Haitao Cheng, Hayato Kato, Ayako Obashi
August 8, 2020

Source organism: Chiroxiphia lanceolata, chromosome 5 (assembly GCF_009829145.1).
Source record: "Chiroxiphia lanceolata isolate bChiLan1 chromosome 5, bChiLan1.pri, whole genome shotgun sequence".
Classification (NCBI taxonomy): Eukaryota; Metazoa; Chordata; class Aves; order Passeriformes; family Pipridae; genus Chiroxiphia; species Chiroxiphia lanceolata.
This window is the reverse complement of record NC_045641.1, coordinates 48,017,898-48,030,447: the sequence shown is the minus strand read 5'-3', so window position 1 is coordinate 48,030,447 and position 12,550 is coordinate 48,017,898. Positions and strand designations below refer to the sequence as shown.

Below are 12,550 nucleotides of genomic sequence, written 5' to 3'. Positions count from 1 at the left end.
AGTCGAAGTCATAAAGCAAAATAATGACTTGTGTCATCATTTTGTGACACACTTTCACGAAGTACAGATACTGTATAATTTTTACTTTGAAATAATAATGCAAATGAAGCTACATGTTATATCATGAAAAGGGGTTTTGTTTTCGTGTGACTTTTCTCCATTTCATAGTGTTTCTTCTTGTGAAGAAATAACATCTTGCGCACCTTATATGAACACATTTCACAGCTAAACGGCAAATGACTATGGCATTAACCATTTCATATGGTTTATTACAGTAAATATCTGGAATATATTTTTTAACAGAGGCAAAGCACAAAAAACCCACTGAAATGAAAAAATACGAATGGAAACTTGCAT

The spatial unbundling of parts production and assembly currently characterizes globalization, leading to the worldwide dispersion of pollution. We consider socially optimal (cooperative) environmental taxes in a two-country model of global value chains in which the location of both parts and assembly can differ. When unbundling costs are so high that parts and assembly must colocate in the pre-globalized world, pollution is spatially concentrated, and harmonizing environmental taxes maximizes global welfare. In contrast, with low unbundling costs triggering the dispersion of parts and thus pollution throughout the world as today, harmonization fails to maximize global welfare. Similar results hold when the two countries non-cooperatively choose their environmental taxes.